The Cragin Mansion, circa 1902.
Along the streets of North Joplin, one can still find stately homes interspersed alongside modest bungalows, reminders of a bygone era. At 516 North Wall Street stands one of Joplin’s oldest surviving homes, Cragin Mansion. The mansion was built in the 1880s by Eber Alonzo “Lon” Cragin, a native of Vermont who became a successful attorney in Iowa, and later retired to Joplin. Cragin’s son, John A. Cragin, subsequently relocated to Joplin, intrigued by the business opportunities to found in the mining boom town. John A. Cragin soon found his niche, helping establish the First National Bank of Joplin. Both he and his wife Minnie became respected members of local society. Minnie was well known for her gracious hospitality.
Eber Alonzo “Lon” Cragin, the first Cragin to arrive in Joplin and builder of the Cragin Mansion.
Lon Cragin and grandson, John Howard Cragin.
The Cragins became even further firmly intertwined in the fabric of Joplin society when John A. Cragin’s sister Susan married Peter Christman of Christman Department Store fame. According to family lore, John A. Cragin was a silent partner in his brother-in-law’s business. The Christmans lived in the handsome mansion with both the Lon and John A. Cragin families in a multigenerational family household. Peter and Susan Christman, although childless, helped raise their nephew, John Harold Cragin.
Flower Parade in front of the Schifferdecker House with Minnie Pease Cragin (wife of John A. Cragin), seated on the left side of the front seat.
John A. Cragin, started as a cashier at the First National Bank and eventually became president.
In 1912, eighty-two-year-old Lon Cragin fell while raking leaves and passed away. After his son John A. Cragin died in 1924, Lon’s grandson John Harold Cragin moved into the family home. The young Cragin followed his family into business and finance, making a fortune in stocks before the Great Depression plunged him into debt, which, according to the family, he repaid and still managed to retain ownership of the family mansion. Despite the family facing serious financial challenges at a time of great uncertainty, Cragin’s cook Anna Bland always fed unemployed men who knocked on the back door of the mansion searching for a meal.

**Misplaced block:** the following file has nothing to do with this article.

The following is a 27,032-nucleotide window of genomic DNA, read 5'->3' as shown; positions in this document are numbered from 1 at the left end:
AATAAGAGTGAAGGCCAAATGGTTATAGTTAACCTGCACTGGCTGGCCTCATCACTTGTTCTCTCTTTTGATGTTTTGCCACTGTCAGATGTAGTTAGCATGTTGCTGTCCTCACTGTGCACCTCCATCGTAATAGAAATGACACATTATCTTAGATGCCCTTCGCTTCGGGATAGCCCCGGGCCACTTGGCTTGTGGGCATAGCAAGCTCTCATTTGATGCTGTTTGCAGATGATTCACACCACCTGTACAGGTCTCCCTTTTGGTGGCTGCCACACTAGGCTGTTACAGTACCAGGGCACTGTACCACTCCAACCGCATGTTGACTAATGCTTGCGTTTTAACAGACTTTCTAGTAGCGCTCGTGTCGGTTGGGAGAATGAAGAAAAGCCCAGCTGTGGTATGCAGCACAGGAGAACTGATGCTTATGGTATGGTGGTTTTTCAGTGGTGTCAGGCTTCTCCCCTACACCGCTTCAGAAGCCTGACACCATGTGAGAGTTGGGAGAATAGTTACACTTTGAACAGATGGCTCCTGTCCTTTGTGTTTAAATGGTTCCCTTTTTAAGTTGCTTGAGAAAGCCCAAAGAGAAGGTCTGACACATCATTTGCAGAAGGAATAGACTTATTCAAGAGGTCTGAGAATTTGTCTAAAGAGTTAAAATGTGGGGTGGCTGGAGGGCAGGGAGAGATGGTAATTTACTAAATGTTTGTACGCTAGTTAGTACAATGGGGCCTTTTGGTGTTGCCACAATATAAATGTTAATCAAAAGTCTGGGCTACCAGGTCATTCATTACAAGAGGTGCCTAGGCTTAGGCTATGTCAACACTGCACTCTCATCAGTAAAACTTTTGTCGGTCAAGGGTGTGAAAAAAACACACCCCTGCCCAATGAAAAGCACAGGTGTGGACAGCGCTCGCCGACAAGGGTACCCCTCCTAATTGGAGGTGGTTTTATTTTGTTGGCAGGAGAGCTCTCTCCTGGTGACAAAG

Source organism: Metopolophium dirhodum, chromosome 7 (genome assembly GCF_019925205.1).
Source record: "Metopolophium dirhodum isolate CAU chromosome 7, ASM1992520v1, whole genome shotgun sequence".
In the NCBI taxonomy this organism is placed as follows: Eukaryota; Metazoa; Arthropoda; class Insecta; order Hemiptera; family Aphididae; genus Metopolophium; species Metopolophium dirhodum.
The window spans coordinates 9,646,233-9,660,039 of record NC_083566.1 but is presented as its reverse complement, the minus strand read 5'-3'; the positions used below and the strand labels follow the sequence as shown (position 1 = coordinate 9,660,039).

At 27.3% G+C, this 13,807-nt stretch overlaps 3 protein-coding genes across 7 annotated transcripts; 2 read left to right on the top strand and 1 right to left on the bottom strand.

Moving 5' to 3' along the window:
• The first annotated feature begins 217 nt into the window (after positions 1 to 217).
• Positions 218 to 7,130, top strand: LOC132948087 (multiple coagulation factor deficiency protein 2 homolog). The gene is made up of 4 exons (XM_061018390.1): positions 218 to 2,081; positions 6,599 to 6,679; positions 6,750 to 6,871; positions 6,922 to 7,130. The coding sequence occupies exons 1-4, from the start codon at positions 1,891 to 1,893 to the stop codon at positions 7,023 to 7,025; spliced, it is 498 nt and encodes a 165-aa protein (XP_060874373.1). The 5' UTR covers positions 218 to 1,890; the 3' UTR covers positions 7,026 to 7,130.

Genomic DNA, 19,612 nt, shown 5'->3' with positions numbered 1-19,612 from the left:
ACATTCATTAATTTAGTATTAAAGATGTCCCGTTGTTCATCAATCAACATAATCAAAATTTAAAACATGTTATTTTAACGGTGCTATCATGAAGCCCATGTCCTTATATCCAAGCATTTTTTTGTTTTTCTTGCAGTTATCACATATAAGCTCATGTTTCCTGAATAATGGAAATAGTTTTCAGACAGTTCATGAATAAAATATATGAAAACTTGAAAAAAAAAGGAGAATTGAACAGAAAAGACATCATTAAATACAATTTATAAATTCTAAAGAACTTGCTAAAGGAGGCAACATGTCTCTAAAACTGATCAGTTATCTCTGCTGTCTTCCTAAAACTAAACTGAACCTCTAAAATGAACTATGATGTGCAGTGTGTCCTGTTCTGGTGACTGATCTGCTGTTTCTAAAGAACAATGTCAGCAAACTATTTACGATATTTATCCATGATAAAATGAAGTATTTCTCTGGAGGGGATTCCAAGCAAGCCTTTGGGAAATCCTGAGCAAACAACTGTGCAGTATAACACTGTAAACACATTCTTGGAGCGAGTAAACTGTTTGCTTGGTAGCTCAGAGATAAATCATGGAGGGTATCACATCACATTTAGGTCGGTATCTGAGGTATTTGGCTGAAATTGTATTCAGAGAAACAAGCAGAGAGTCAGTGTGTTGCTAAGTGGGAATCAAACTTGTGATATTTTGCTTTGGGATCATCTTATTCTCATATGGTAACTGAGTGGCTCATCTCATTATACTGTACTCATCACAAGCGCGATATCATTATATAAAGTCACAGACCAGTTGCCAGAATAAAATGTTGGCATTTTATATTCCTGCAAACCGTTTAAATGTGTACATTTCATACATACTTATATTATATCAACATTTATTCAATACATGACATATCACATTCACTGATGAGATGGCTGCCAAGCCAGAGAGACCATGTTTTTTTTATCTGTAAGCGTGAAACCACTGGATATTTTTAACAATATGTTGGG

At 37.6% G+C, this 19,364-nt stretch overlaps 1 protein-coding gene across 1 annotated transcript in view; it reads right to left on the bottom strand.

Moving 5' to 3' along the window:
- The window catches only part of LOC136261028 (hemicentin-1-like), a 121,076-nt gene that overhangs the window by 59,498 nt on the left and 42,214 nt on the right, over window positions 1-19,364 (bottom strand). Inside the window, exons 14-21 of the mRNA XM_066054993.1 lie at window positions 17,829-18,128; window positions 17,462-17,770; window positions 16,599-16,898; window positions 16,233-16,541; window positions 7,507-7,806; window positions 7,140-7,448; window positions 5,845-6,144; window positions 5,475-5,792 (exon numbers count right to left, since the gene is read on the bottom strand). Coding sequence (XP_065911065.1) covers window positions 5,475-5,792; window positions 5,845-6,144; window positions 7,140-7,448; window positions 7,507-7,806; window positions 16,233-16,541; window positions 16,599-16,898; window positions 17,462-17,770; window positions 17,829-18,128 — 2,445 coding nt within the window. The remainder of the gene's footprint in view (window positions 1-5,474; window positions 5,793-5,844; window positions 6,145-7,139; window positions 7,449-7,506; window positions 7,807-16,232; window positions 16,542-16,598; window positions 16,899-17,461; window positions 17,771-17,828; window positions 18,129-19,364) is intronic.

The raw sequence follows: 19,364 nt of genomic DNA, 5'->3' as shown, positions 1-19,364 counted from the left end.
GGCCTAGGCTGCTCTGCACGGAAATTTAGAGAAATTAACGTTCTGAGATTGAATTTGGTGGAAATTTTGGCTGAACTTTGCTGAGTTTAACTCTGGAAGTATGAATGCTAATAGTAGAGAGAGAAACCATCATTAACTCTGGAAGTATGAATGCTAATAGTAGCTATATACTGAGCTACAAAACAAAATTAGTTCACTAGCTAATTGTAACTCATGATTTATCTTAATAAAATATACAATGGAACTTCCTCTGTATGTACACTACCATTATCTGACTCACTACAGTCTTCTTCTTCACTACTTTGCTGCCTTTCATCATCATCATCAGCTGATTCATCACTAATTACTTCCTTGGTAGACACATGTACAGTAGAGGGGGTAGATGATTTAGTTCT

A family portrait in front of the home. From left to right: Pete Christman, Unknown Girl, Susan Cragin Christman, John Harold Cragin, son of John Adna Cragin (brother of Aunt Susie) and Euphemia Graham Cragin.
Harold Cragin (right) in his office located in the Empire State Building at 6th and Joplin St., Joplin, MO.
John Harold Cragin married and had three children, but the marriage ended in divorce. One daughter, Betty Jane, married and moved near Sarcoxie. John’s only son, John Marshall Cragin, went away to college and later to a 20 year career in the United States Army. Thus, Cragin and the last of his daughters, Lynn, lived in a home full of mostly unoccupied rooms until the outbreak of World War Two. She found employment as a draftswoman at Camp Crowder and many of the home’s rooms were rented to married servicemen and their wives from the 303rd Signal Battalion. Cragin’s daughter met her husband, a soldier named Prescott, when some of the home’s temporary occupants set her up on a blind date. The two became engaged and Lynn left Joplin for married life in California. The mansion, meanwhile, was put up for sale and purchased for $12,500 by a relatively young Bible college in October, 1944. The Ozark Bible College has called Joplin home ever since.
The first non-Cragin inhabitant of the home, the Ozark Bible College.
The church converted the mansion was into its new spiritual home. It served as a girl’s dormitory, housed classrooms, the cafeteria, and administrative offices. The residence was expanded in 1953 to add room for a large chapel, additional classrooms, and a library. A year later, 176 students attended classes at the college at 516 North Wall Street. In the 1960s, the college outgrew its space and moved to its present location and took the new name of Ozark Christian College. A church made the mansion its home after the college departed and since then, the former Cragin residence has played host to numerous religious organizations through the present day. It is now the location of the Neighborhood Life House. For over a century, the Cragin mansion has stood on North Wall Street, once home to one of the prosperous families of Joplin and now a home to the Joplin community, bridging the divide between the city’s past and its present.
The Cragin Mansion in 2012, home to the Neighborhood Life House.
Cragin Mansion in 2012.
Photos and family history courtesy of Cragin descendant, Galyn Prescott Metcalf and John M. Cragin.
Visiting their childhood home in 2011, Lynn Cragin Prescott and her brother, John Marshall Cragin.